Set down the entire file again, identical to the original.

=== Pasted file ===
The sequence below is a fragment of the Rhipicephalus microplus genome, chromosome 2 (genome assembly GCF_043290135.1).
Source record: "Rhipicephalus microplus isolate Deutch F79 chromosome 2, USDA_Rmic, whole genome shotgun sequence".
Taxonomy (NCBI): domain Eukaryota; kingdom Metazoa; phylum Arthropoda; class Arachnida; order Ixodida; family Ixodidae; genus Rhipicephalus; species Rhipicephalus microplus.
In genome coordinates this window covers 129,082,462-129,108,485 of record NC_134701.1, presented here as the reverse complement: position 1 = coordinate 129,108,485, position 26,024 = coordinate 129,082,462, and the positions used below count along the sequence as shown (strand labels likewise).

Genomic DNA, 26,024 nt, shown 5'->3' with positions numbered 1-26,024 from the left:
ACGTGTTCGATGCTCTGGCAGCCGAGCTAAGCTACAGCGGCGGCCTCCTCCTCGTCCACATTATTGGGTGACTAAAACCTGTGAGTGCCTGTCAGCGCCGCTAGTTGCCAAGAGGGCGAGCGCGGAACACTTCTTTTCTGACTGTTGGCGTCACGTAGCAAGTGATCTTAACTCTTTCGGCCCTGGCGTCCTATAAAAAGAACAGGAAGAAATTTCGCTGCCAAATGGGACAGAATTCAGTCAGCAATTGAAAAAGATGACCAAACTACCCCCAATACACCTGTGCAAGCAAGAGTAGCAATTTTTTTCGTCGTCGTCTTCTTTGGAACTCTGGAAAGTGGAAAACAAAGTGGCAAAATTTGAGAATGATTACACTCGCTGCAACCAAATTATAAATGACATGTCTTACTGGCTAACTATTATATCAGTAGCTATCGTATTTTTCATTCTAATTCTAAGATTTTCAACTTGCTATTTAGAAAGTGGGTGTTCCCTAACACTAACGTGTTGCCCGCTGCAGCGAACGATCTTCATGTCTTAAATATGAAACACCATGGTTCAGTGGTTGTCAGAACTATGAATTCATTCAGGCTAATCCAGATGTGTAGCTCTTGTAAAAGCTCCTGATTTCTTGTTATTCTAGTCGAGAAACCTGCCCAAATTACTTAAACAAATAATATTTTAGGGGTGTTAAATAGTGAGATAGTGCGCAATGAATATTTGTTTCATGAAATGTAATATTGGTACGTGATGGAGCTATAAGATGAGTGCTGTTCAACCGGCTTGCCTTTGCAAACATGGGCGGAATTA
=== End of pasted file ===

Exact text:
The sequence below is a fragment of the Rhipicephalus microplus genome, chromosome 2 (genome assembly GCF_043290135.1).
Source record: "Rhipicephalus microplus isolate Deutch F79 chromosome 2, USDA_Rmic, whole genome shotgun sequence".
Taxonomy (NCBI): domain Eukaryota; kingdom Metazoa; phylum Arthropoda; class Arachnida; order Ixodida; family Ixodidae; genus Rhipicephalus; species Rhipicephalus microplus.
In genome coordinates this window covers 129,082,462-129,108,485 of record NC_134701.1, presented here as the reverse complement: position 1 = coordinate 129,108,485, position 26,024 = coordinate 129,082,462, and the positions used below count along the sequence as shown (strand labels likewise).

Genomic DNA, 26,024 nt, shown 5'->3' with positions numbered 1-26,024 from the left:
ACGTGTTCGATGCTCTGGCAGCCGAGCTAAGCTACAGCGGCGGCCTCCTCCTCGTCCACATTATTGGGTGACTAAAACCTGTGAGTGCCTGTCAGCGCCGCTAGTTGCCAAGAGGGCGAGCGCGGAACACTTCTTTTCTGACTGTTGGCGTCACGTAGCAAGTGATCTTAACTCTTTCGGCCCTGGCGTCCTATAAAAAGAACAGGAAGAAATTTCGCTGCCAAATGGGACAGAATTCAGTCAGCAATTGAAAAAGATGACCAAACTACCCCCAATACACCTGTGCAAGCAAGAGTAGCAATTTTTTTCGTCGTCGTCTTCTTTGGAACTCTGGAAAGTGGAAAACAAAGTGGCAAAATTTGAGAATGATTACACTCGCTGCAACCAAATTATAAATGACATGTCTTACTGGCTAACTATTATATCAGTAGCTATCGTATTTTTCATTCTAATTCTAAGATTTTCAACTTGCTATTTAGAAAGTGGGTGTTCCCTAACACTAACGTGTTGCCCGCTGCAGCGAACGATCTTCATGTCTTAAATATGAAACACCATGGTTCAGTGGTTGTCAGAACTATGAATTCATTCAGGCTAATCCAGATGTGTAGCTCTTGTAAAAGCTCCTGATTTCTTGTTATTCTAGTCGAGAAACCTGCCCAAATTACTTAAACAAATAATATTTTAGGGGTGTTAAATAGTGAGATAGTGCGCAATGAATATTTGTTTCATGAAATGTAATATTGGTACGTGATGGAGCTATAAGATGAGTGCTGTTCAACCGGCTTGCCTTTGCAAACATGGGCGGAATTA